In 1928, there were colleges offering students courses in things like painting and sculpture—but certainly not for credit. Dance was something young ladies did on special occasions; classical music and art were to be appreciated, but their contemporary descendants were more or less neglected on American campuses. The arts were generally deemed worthy of study, but creativity itself was consigned to the margins of education.
Sarah Lawrence was different.
“A conspicuous place in the program…will be given to the fine arts,” the first Sarah Lawrence catalogue announced. “If any subjects are to be ‘required’ in this new sort of college, they should be chosen from the field of fine arts.”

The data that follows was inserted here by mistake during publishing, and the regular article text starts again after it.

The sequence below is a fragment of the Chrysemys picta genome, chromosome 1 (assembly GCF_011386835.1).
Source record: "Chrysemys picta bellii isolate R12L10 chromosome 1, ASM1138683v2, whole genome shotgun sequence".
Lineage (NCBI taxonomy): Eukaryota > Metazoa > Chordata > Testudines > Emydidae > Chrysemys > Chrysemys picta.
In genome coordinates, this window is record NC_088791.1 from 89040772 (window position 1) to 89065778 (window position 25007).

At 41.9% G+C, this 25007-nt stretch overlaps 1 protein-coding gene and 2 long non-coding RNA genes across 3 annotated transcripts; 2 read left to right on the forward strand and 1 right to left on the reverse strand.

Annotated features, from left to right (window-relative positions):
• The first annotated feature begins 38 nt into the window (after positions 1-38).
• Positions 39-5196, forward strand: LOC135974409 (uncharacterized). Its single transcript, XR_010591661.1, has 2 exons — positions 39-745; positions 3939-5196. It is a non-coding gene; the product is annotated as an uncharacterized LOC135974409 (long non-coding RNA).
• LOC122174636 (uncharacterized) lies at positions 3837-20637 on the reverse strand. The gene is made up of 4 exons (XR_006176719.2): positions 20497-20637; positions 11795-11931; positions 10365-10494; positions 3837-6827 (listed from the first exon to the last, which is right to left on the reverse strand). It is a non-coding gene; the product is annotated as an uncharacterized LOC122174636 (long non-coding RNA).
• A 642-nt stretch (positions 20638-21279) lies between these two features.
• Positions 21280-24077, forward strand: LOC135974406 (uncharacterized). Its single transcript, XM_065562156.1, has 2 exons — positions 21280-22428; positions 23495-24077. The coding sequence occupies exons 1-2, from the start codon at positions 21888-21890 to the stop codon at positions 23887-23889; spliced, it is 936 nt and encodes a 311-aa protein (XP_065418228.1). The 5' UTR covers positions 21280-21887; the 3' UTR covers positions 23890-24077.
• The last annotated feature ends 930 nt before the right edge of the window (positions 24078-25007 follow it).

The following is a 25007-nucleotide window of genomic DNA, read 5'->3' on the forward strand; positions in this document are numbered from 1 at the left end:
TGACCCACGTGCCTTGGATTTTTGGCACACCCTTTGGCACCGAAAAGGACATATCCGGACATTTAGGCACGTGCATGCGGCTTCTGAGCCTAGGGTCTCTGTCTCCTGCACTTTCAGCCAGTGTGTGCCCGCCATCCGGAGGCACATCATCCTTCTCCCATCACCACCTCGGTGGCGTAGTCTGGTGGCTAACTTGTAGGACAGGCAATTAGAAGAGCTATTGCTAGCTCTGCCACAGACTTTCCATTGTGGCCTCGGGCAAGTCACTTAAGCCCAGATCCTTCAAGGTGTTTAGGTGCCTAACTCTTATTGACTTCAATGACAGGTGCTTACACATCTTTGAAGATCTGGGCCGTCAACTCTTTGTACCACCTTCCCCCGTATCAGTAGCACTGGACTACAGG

Why this insistence on art? Twenty-two years later, President (then Dean) Esther Raushenbush gave this answer: “It is not to create painters or to provide emotional release. It is to help students discover what the world looks like, to help them to see and understand what they see. Its discipline, as rigorous as the discipline of logic or mathematics, is the means by which many students learn new ways of thinking about experience.”
For 75 years, Sarah Lawrence has refused to forfeit the essential meaning of imaginative experience. Many an undergraduate’s schedule has included in-depth study in the creative and performing arts; programs in dance, theatre and writing are major components of Graduate Studies. “No one can deny the enormous power of the arts in our lives,” President Michele Myers has said. “The creation of art, and our response to it, is a discourse on ideas.”